Hesiod’s House of Horrors

Hesiod: Theogony 720-744

. . . As far as heaven is from earth
Just as far is earth from gloomy Tartarus.
Bronze space junk would tumble through the sky
Nine nights and days, reaching earth on the tenth;
And so a bronze anvil tumbling from earth would fall
Nine nights and days, reaching Tartarus on the tenth.

A bronze wall was thrown up around Tartarus.
Triple-layered night was poured around its neck,
And the roots of earth and barren sea grew above it.
It’s there the Titan gods were locked away
—the will of Zeus, cloud gatherer—
In gloomy darkness, damp musty place
At the vast earth’s distant end.

They cannot leave.
Poseidon set bronze doors in place,
And a wall encircled the whole.
There Gyes and Cottus established themselves,
And great-hearted Obriareus did too,
Trusted watchmen for aegis-bearing Zeus.

The source and limit of everything
Line up there: that of dark earth,
Gloomy Tartarus, the barren sea,
And the star-studded sky.
Horrid damp musty—even the gods detest it.

A huge pit, this: you couldn’t reach bottom
in a year, assuming you got within its gates.
No, bruising squall after squall would carry you
This way and that. A Terrible monstrosity,
Even to the deathless gods.

. . . ὅσον οὐρανός ἐστ᾽ ἀπὸ γαίης:
τόσσον γάρ τ᾽ ἀπὸ γῆς ἐς Τάρταρον ἠερόεντα.
ἐννέα γὰρ νύκτας τε καὶ ἤματα χάλκεος ἄκμων
οὐρανόθεν κατιὼν δεκάτῃ κ᾽ ἐς γαῖαν ἵκοιτο:
ἐννέα δ᾽ αὖ νύκτας τε καὶ ἤματα χάλκεος ἄκμων
ἐκ γαίης κατιὼν δεκάτῃ κ᾽ ἐς Τάρταρον ἵκοι.
τὸν πέρι χάλκεον ἕρκος ἐλήλαται: ἀμφὶ δέ μιν νὺξ
τριστοιχεὶ κέχυται περὶ δειρήν: αὐτὰρ ὕπερθεν
γῆς ῥίζαι πεφύασι καὶ ἀτρυγέτοιο θαλάσσης.
ἔνθα θεοὶ Τιτῆνες ὑπὸ ζόφῳ ἠερόεντι
κεκρύφαται βουλῇσι Διὸς νεφεληγερέταο
χώρῳ ἐν εὐρώεντι, πελώρης ἔσχατα γαίης.
τοῖς οὐκ ἐξιτόν ἐστι. θύρας δ᾽ ἐπέθηκε Ποσειδέων
χαλκείας, τεῖχος δὲ περοίχεται ἀμφοτέρωθεν.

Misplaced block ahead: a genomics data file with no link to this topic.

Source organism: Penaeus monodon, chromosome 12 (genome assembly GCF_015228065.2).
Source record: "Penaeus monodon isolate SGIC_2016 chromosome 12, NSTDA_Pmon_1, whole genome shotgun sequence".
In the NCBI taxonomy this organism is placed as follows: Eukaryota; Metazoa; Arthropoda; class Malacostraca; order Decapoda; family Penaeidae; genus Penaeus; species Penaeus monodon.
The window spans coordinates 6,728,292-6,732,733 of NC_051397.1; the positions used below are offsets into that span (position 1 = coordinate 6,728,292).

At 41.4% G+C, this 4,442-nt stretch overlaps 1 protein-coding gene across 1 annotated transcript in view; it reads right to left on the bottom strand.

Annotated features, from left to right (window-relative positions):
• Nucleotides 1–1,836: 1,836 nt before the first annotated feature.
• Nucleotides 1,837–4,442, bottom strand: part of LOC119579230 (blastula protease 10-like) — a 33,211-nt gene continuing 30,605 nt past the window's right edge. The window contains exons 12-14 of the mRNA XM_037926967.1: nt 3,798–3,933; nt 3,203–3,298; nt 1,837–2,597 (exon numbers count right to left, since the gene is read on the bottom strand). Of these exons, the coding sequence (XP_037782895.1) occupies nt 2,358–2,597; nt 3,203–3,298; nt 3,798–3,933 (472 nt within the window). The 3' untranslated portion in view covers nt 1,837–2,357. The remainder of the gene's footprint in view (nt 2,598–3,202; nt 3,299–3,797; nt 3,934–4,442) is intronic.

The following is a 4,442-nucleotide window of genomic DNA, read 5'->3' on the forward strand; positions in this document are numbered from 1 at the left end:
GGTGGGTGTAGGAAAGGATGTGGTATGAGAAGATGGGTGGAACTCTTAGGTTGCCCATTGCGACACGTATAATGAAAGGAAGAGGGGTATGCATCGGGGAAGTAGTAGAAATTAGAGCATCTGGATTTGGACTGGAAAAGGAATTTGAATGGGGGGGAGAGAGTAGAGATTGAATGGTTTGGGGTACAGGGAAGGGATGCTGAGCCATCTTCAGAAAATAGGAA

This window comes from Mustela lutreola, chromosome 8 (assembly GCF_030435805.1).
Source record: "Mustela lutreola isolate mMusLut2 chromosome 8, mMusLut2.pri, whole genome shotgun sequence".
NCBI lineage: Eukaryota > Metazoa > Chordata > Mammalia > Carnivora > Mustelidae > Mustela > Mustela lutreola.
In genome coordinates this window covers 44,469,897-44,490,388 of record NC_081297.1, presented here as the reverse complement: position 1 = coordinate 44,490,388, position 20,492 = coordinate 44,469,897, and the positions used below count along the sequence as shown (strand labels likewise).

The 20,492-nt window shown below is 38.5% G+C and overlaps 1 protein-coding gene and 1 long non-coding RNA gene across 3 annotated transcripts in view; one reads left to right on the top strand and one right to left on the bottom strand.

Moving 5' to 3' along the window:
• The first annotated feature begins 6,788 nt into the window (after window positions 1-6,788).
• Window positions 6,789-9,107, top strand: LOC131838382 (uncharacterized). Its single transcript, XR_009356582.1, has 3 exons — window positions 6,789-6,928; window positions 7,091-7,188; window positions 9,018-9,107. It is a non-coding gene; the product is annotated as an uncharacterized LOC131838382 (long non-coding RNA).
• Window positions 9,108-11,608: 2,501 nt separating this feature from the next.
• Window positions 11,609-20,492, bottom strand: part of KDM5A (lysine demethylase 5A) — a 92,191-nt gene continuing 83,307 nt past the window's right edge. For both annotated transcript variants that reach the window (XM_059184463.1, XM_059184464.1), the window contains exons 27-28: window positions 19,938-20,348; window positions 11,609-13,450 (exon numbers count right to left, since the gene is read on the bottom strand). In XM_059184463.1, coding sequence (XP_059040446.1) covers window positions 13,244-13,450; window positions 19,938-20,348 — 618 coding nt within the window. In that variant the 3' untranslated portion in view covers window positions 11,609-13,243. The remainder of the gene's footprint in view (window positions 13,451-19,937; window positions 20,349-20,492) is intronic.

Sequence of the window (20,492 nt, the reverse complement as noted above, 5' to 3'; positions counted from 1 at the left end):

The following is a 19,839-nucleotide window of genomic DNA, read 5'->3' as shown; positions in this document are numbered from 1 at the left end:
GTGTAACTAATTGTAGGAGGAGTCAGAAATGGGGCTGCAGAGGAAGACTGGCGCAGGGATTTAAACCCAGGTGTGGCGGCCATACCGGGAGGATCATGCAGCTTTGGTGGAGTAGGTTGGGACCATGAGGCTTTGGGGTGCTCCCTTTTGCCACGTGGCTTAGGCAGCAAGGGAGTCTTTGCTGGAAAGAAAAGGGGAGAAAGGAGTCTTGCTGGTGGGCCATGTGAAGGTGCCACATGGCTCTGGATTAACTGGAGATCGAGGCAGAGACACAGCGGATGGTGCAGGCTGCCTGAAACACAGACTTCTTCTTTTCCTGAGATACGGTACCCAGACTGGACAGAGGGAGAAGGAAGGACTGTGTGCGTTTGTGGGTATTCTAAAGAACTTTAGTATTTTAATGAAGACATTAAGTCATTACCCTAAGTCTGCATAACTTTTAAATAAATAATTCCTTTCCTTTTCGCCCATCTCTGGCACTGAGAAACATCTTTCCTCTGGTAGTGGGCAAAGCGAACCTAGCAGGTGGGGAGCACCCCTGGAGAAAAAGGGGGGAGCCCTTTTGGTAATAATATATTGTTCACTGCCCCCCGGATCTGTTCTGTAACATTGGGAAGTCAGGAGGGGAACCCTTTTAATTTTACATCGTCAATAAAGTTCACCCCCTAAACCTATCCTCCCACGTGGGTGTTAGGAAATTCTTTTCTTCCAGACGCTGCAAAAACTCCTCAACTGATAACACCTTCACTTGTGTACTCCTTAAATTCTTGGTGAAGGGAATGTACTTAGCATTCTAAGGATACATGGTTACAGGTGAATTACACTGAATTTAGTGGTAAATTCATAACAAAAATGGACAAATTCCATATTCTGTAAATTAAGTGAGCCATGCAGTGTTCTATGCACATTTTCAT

ἔνθα Γύης Κόττος τε καὶ Ὀβριάρεως μεγάθυμος
ναίουσιν, φύλακες πιστοὶ Διὸς αἰγιόχοιο.
ἔνθα δὲ γῆς δνοφερῆς καὶ Ταρτάρου ἠερόεντος
πόντου τ᾽ ἀτρυγέτοιο καὶ οὐρανοῦ ἀστερόεντος
ἑξείης πάντων πηγαὶ καὶ πείρατ᾽ ἔασιν
ἀργαλέ᾽ εὐρώεντα, τά τε στυγέουσι θεοί περ,
χάσμα μέγ᾽, οὐδέ κε πάντα τελεσφόρον εἰς ἐνιαυτὸν
οὖδας ἵκοιτ᾽, εἰ πρῶτα πυλέων ἔντοσθε γένοιτο,
ἀλλά κεν ἔνθα καὶ ἔνθα φέροι πρὸ θύελλα θυέλλῃ
ἀργαλέη: δεινὸν δὲ καὶ ἀθανάτοισι θεοῖσι
τοῦτο τέρας. . . .

Ancient sources attest that this sign was prominently displayed on the gates of Tartarus.

Larry Benn has a B.A. in English Literature from Harvard College, an M.Phil in English Literature from Oxford University, and a J.D. from Yale Law School. Making amends for a working life misspent in finance, he’s now a hobbyist in ancient languages and blogs at featsofgreek.blogspot.com.

Supernatural Heat, Some Words

τὸ θάλπος: “warmth”

θάλπω: “to soften with heat”

ἡ θέρμη: “warmth, heat”

ἡ θερμότης: “choking heat”

τὸ καῦμα: “heat”

καυματηρός: “burning”

καυματόομαι: “to be nearly dying because of heat”


Hesiod, Theogony  700

“A supernatural heat overtook the Void…”

καῦμα δὲ θεσπέσιον κάτεχεν Χάος…

Alciphron, Letters 2.9

“When it was midday, I picked out pine tree open to the wind and facing the breeze and I sheltered there from the heat”

Μεσημβρίας οὔσης σταθερᾶς φιλήνεμόν τινα ἐπιλεξάμενος πίτυν καὶ πρὸς τὰς αὔρας ἐκκειμένην, ὑπὸ ταύτῃ τὸ καῦμα ἐσκέπαζον

Dio Chrysostom, Discourse 3

“[one must] survive the heat and tolerate the cold…”

καὶ καῦμα ἀνέχεσθαι καὶ ψῦχος ὑπομένειν

Hippocrates, Air, Water, Places 10.10-20

“Whenever the heat suddenly grows intense thanks to the spring rains and the wind from the south, the temperature necessarily doubles thanks to the hot roiling earth and the burning sun. Since human bowels are not prepare and their brains are not fully dried—for spring is the time when the body and its meat are naturally fatty—that’s when fevers are the most severe in every case, especially among the chronically ill.”

ὁκόταν γὰρ τὸ πνῖγος ἐπιγένηται ἐξαίφνης τῆς τε γῆς ὑγρῆς ἐούσης ὑπὸ τῶν ὄμβρων τῶν ἐαρινῶν καὶ ὑπὸ τοῦ νότου, ἀνάγκη διπλόον τὸ καῦμα εἶναι, ἀπό τε τῆς γῆς διαβρόχου ἐούσης καὶ θερμῆς καὶ ὑπὸ τοῦ ἡλίου καίοντος, τῶν τε κοιλιῶν μὴ συνεστηκυιῶν τοῖς ἀνθρώποις μήτε τοῦ ἐγκεφάλου ἀνεξηρασμένου—οὐ γὰρ οἷόν τε τοῦ ἦρος τοιούτου ἐόντος μὴ οὐ πλαδᾶν τὸ σῶμα καὶ τὴν σάρκα—· ὥστε τοὺς πυρετοὺς ἐπιπίπτειν ὀξυτάτους ἅπασιν, μάλιστα δὲ τοῖσι φλεγματίῃσι.


Plutarch, Life of Marius V

“He claimed that because of the heat he was thirsty enough to ask for cold water.”

ἔφη διὰ τὸ καῦμα διψήσας ὕδωρ ψυχρὸν αἰτῆσαι